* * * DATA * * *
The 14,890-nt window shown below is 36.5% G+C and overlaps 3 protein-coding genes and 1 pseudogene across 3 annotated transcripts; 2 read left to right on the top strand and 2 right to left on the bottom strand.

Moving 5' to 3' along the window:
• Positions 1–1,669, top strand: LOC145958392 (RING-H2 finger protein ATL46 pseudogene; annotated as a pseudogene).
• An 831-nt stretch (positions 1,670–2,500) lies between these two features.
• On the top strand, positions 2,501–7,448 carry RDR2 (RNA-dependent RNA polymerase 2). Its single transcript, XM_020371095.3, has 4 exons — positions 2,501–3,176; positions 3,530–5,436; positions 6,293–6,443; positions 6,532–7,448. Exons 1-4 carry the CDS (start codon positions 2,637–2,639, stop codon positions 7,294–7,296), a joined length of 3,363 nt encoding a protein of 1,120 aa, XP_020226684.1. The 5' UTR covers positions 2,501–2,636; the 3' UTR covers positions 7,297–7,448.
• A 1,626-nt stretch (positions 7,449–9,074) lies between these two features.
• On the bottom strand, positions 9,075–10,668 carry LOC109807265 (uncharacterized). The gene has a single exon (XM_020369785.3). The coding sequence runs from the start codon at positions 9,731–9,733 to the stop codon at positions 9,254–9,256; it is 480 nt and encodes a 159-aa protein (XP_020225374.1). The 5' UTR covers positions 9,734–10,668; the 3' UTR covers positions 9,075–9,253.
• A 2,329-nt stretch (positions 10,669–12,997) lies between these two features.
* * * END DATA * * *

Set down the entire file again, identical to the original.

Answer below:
The 14,890-nt window shown below is 36.5% G+C and overlaps 3 protein-coding genes and 1 pseudogene across 3 annotated transcripts; 2 read left to right on the top strand and 2 right to left on the bottom strand.

Moving 5' to 3' along the window:
• Positions 1–1,669, top strand: LOC145958392 (RING-H2 finger protein ATL46 pseudogene; annotated as a pseudogene).
• An 831-nt stretch (positions 1,670–2,500) lies between these two features.
• On the top strand, positions 2,501–7,448 carry RDR2 (RNA-dependent RNA polymerase 2). Its single transcript, XM_020371095.3, has 4 exons — positions 2,501–3,176; positions 3,530–5,436; positions 6,293–6,443; positions 6,532–7,448. Exons 1-4 carry the CDS (start codon positions 2,637–2,639, stop codon positions 7,294–7,296), a joined length of 3,363 nt encoding a protein of 1,120 aa, XP_020226684.1. The 5' UTR covers positions 2,501–2,636; the 3' UTR covers positions 7,297–7,448.
• A 1,626-nt stretch (positions 7,449–9,074) lies between these two features.
• On the bottom strand, positions 9,075–10,668 carry LOC109807265 (uncharacterized). The gene has a single exon (XM_020369785.3). The coding sequence runs from the start codon at positions 9,731–9,733 to the stop codon at positions 9,254–9,256; it is 480 nt and encodes a 159-aa protein (XP_020225374.1). The 5' UTR covers positions 9,734–10,668; the 3' UTR covers positions 9,075–9,253.
• A 2,329-nt stretch (positions 10,669–12,997) lies between these two features.